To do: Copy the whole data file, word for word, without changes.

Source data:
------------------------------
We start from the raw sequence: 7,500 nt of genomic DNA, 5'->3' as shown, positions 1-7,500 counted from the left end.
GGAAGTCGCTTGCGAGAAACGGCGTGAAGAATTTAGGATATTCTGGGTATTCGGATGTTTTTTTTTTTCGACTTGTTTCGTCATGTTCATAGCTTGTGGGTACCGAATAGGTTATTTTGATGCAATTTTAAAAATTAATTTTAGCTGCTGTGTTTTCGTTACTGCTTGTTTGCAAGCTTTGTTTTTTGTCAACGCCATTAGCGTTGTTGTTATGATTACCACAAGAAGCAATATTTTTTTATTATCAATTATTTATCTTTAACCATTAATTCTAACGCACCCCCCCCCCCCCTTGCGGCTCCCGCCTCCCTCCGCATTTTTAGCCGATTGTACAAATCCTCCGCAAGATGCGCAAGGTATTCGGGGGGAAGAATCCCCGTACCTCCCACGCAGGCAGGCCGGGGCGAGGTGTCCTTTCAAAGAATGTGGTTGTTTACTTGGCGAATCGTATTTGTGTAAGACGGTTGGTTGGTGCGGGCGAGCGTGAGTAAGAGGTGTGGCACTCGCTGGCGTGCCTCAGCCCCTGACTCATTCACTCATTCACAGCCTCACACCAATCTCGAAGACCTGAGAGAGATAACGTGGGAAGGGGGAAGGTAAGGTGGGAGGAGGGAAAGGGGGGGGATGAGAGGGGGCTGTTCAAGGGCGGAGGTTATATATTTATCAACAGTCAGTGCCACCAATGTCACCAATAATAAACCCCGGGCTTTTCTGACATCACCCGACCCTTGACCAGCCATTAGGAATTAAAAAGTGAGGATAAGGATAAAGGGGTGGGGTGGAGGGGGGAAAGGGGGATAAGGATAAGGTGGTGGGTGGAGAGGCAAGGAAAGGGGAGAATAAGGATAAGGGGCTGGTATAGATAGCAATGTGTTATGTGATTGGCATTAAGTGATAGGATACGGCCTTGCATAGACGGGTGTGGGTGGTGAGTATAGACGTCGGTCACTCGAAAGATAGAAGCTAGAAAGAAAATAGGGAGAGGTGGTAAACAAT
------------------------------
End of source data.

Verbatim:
We start from the raw sequence: 7,500 nt of genomic DNA, 5'->3' as shown, positions 1-7,500 counted from the left end.
GGAAGTCGCTTGCGAGAAACGGCGTGAAGAATTTAGGATATTCTGGGTATTCGGATGTTTTTTTTTTTCGACTTGTTTCGTCATGTTCATAGCTTGTGGGTACCGAATAGGTTATTTTGATGCAATTTTAAAAATTAATTTTAGCTGCTGTGTTTTCGTTACTGCTTGTTTGCAAGCTTTGTTTTTTGTCAACGCCATTAGCGTTGTTGTTATGATTACCACAAGAAGCAATATTTTTTTATTATCAATTATTTATCTTTAACCATTAATTCTAACGCACCCCCCCCCCCCCTTGCGGCTCCCGCCTCCCTCCGCATTTTTAGCCGATTGTACAAATCCTCCGCAAGATGCGCAAGGTATTCGGGGGGAAGAATCCCCGTACCTCCCACGCAGGCAGGCCGGGGCGAGGTGTCCTTTCAAAGAATGTGGTTGTTTACTTGGCGAATCGTATTTGTGTAAGACGGTTGGTTGGTGCGGGCGAGCGTGAGTAAGAGGTGTGGCACTCGCTGGCGTGCCTCAGCCCCTGACTCATTCACTCATTCACAGCCTCACACCAATCTCGAAGACCTGAGAGAGATAACGTGGGAAGGGGGAAGGTAAGGTGGGAGGAGGGAAAGGGGGGGGATGAGAGGGGGCTGTTCAAGGGCGGAGGTTATATATTTATCAACAGTCAGTGCCACCAATGTCACCAATAATAAACCCCGGGCTTTTCTGACATCACCCGACCCTTGACCAGCCATTAGGAATTAAAAAGTGAGGATAAGGATAAAGGGGTGGGGTGGAGGGGGGAAAGGGGGATAAGGATAAGGTGGTGGGTGGAGAGGCAAGGAAAGGGGAGAATAAGGATAAGGGGCTGGTATAGATAGCAATGTGTTATGTGATTGGCATTAAGTGATAGGATACGGCCTTGCATAGACGGGTGTGGGTGGTGAGTATAGACGTCGGTCACTCGAAAGATAGAAGCTAGAAAGAAAATAGGGAGAGGTGGTAAACAAT